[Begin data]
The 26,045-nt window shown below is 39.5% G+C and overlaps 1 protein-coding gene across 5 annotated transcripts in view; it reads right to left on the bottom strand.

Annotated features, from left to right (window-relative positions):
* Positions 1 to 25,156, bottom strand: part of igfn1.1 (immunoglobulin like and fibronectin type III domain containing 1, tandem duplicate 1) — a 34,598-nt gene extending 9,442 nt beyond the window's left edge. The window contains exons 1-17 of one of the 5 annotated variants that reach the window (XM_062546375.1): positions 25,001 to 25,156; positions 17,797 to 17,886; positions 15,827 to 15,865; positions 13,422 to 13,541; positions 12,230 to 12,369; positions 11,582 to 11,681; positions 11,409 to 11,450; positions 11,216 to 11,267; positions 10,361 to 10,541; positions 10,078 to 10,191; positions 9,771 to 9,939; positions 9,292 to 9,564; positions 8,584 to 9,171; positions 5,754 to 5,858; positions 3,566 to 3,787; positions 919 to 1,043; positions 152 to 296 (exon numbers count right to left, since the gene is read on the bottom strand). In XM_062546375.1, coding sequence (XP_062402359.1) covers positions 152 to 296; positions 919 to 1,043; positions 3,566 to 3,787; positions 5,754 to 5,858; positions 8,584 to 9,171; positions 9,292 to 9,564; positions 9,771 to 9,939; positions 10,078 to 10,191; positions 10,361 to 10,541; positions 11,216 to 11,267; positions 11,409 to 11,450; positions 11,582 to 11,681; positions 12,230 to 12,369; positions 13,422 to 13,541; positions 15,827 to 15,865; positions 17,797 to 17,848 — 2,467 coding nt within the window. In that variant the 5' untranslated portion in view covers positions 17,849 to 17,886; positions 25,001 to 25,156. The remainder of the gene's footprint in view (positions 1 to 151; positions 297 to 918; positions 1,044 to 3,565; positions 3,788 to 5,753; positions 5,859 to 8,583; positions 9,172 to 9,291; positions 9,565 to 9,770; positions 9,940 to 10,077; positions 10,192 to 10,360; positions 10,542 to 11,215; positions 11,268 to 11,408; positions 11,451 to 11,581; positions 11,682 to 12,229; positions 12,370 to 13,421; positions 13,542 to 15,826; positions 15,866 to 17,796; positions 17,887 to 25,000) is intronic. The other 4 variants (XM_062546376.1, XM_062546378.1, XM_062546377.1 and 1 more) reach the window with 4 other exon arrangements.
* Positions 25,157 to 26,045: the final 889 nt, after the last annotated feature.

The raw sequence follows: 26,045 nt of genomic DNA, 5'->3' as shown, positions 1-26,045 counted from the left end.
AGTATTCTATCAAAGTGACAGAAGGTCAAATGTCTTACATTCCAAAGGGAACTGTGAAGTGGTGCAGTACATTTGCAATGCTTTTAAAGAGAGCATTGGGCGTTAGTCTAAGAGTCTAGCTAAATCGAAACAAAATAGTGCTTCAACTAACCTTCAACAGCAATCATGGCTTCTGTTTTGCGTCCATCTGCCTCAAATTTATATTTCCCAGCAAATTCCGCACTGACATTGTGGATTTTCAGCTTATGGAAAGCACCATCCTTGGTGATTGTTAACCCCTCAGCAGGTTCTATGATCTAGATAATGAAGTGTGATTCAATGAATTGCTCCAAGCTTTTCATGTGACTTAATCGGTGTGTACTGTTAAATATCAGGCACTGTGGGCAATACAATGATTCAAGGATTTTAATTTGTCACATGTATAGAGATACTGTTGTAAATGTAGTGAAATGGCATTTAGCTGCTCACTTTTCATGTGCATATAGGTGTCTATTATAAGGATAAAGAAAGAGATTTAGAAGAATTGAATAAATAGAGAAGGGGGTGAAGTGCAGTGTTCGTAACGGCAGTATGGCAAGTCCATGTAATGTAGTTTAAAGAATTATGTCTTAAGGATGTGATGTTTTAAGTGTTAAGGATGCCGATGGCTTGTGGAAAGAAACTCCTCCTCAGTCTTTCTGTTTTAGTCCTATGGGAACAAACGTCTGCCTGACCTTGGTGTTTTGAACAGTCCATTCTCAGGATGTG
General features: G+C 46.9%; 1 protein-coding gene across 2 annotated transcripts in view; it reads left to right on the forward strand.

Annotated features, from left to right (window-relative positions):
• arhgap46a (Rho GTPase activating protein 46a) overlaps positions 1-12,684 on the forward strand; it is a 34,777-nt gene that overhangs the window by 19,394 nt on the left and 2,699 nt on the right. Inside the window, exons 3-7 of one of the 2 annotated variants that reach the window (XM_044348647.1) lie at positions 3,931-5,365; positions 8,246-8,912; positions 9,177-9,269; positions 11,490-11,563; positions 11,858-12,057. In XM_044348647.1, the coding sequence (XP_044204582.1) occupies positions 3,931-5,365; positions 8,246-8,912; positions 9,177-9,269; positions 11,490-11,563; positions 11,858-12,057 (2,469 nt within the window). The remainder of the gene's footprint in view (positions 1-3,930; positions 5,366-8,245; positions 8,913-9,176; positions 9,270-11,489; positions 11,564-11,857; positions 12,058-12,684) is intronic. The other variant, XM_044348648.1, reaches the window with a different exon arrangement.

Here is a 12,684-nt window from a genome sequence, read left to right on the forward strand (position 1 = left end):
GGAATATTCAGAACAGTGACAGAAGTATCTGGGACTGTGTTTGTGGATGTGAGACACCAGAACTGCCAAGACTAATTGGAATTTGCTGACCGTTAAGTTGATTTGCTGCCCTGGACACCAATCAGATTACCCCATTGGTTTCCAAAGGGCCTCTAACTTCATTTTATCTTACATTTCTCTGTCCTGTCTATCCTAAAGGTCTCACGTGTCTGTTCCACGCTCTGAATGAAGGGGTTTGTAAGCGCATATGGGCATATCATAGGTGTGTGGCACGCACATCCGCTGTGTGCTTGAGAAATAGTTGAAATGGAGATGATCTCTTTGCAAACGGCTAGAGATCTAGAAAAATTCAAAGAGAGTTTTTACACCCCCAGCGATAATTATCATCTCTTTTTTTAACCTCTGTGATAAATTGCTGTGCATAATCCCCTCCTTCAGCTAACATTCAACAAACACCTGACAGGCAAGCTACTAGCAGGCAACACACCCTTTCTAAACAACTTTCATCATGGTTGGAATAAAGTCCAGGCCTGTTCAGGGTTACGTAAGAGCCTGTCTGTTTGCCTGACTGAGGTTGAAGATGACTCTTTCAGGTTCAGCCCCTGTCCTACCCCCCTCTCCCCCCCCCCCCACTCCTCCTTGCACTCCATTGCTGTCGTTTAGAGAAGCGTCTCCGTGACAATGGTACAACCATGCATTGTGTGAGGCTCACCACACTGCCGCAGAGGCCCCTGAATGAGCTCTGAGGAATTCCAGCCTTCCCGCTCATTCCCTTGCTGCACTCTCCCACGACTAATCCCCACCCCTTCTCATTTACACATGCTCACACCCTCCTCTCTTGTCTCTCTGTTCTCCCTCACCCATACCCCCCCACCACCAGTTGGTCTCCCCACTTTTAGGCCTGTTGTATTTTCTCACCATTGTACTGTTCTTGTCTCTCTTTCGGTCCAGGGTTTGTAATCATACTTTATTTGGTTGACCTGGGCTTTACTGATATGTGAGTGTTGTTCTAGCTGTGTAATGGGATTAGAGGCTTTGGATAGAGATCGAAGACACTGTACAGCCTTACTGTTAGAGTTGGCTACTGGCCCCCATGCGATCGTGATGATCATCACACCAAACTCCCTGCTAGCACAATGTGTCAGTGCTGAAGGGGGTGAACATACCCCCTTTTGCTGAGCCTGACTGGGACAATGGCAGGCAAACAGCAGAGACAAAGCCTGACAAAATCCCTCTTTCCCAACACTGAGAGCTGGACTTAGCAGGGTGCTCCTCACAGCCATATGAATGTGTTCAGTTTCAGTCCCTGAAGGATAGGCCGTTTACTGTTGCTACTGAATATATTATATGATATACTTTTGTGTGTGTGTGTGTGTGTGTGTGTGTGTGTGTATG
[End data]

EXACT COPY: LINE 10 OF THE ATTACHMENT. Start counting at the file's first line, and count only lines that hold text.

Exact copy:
Here is a 12,684-nt window from a genome sequence, read left to right on the forward strand (position 1 = left end):